SINGAPORE (March 28): Deutsche Bank Wealth Management has highlighted rising inflation as a particular area for Asia to watch in the year ahead, which has the potential to become a policy issue but is not an immediate problem.
In a weekly bulletin dated last Friday, Christian Nolting, CIO for Deutsche Bank Wealth Management, says the institution stays “reasonably relaxed for now” even as inflation is trending up in many Asian economies.
“Overall inflation rates in Asia generally remain lower than a few years ago and core inflation excluding food and energy remains stable. Food price inflation could pick up further in some markets but we do not expect Asian central banks to follow the Fed and tighten policy,” comments Nolting.
Deutsche Bank’s wealth management business unit notes in a separate media release on Tuesday that Asia’s inflation indeed remains “moderate by historical standards, compared with some other developed markets where it has moved markedly above average rates in recent years”.
Energy inflation remains the main driver of inflation, especially in South Korea where transport inflation climbed 6% y-o-y in Feb, which is significantly higher than overall headline inflation of 1.9%.
The unit also notes that food inflation is “currently still benign”, for instance in China, Hong Kong and Taiwan where Feb inflation fell on a y-o-y basis after the Lunar New Year festival season. Despite this, certain Asian economies such as the Philippines have been seeing rising food inflation on the contrary, signalling a potential to drive up headline inflation in the coming months, says Deutsche.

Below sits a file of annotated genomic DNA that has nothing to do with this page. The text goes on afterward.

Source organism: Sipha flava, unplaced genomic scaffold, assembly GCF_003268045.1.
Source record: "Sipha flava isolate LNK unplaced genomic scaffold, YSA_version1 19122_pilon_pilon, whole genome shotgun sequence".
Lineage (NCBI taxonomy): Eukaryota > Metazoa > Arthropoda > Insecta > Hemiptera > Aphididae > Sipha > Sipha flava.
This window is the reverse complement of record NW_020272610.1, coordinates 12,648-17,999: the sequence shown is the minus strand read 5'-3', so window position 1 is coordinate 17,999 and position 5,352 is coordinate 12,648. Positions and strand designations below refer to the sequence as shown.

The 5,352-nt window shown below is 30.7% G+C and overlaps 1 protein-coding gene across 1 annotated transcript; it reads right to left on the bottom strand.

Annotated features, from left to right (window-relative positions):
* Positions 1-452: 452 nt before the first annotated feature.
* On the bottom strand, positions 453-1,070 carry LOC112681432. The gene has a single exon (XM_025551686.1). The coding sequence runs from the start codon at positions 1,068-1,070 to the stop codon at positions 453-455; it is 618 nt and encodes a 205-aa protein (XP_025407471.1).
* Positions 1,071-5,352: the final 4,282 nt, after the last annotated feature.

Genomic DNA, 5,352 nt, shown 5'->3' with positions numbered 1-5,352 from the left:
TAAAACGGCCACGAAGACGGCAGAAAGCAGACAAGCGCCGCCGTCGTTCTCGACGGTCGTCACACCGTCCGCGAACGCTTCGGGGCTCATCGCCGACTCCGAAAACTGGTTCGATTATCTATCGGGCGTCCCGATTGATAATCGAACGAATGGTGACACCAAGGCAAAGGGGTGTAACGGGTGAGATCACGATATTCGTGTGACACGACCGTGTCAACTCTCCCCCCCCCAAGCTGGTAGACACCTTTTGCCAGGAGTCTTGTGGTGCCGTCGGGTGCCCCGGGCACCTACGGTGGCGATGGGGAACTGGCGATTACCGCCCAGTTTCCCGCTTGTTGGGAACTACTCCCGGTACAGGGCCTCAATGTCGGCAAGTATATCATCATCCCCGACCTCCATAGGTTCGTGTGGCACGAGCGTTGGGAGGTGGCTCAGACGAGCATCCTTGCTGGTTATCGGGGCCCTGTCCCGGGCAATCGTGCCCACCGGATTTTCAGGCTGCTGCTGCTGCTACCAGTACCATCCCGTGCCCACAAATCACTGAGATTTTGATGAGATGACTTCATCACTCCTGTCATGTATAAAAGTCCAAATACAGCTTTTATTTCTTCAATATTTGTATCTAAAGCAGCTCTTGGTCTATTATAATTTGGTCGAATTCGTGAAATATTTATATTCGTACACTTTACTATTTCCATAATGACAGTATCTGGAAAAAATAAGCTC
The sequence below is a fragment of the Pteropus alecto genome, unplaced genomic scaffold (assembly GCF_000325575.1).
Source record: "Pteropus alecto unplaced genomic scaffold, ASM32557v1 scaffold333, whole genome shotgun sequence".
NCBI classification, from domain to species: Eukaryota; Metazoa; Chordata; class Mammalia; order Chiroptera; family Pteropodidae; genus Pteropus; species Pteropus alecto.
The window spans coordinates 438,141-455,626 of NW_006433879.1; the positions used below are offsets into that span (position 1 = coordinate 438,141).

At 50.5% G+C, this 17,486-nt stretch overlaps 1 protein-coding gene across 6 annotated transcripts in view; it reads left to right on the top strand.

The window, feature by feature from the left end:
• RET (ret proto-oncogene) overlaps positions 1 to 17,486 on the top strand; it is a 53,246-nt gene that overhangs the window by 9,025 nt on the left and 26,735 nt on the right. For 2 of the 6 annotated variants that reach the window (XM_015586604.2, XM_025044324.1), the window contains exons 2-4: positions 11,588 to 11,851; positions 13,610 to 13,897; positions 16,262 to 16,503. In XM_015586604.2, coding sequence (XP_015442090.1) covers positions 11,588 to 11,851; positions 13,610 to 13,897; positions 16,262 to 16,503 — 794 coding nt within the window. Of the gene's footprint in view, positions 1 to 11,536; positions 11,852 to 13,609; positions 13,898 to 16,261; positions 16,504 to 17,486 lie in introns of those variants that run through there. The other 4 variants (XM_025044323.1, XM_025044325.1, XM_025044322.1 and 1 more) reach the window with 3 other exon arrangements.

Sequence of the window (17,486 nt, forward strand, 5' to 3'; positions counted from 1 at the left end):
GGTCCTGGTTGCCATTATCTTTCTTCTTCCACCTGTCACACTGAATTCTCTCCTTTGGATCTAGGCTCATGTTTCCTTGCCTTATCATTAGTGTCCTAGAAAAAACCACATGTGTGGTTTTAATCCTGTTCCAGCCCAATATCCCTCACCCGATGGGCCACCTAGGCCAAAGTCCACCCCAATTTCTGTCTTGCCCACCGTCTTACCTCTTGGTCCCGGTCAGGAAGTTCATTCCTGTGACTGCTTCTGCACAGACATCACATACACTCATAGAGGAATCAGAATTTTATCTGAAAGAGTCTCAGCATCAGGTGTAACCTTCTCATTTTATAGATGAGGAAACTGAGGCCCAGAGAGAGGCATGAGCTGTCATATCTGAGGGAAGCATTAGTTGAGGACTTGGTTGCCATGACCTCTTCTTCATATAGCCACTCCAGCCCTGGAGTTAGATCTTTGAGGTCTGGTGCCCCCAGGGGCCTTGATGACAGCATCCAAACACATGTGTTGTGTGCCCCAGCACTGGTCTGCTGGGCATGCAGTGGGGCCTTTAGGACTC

“At present, core inflation looks to be relatively stable, but given that a large weight of the CPI basket in Asia remains in items other than food and energy, these items will likely continue to anchor headline inflation,” observes Tuan Huynh, CIO APAC and head of discretionary portfolio management (DPM) APAC.
Meanwhile, Deutsche notes that Asian currencies may very well weaken this year should the Fed continue to raise rates in the year ahead, as it believes Asian central banks are unlikely to match the policy rate hikes to come.
This would nevertheless depend on which Asian currencies relatively outperform, says Deutsche, such as higher commodity prices and strong export growth numbers which could support commodity-exporting currencies as well as currencies of Asian economies that are very trade-open, respectively.
An improving domestic economic sentiment may help as well.
While currencies such as the Singapore, Australia and New Zealand dollars are likely to benefit from these trends, they may still be vulnerable to sharper Fed rate hikes, says Deutsche.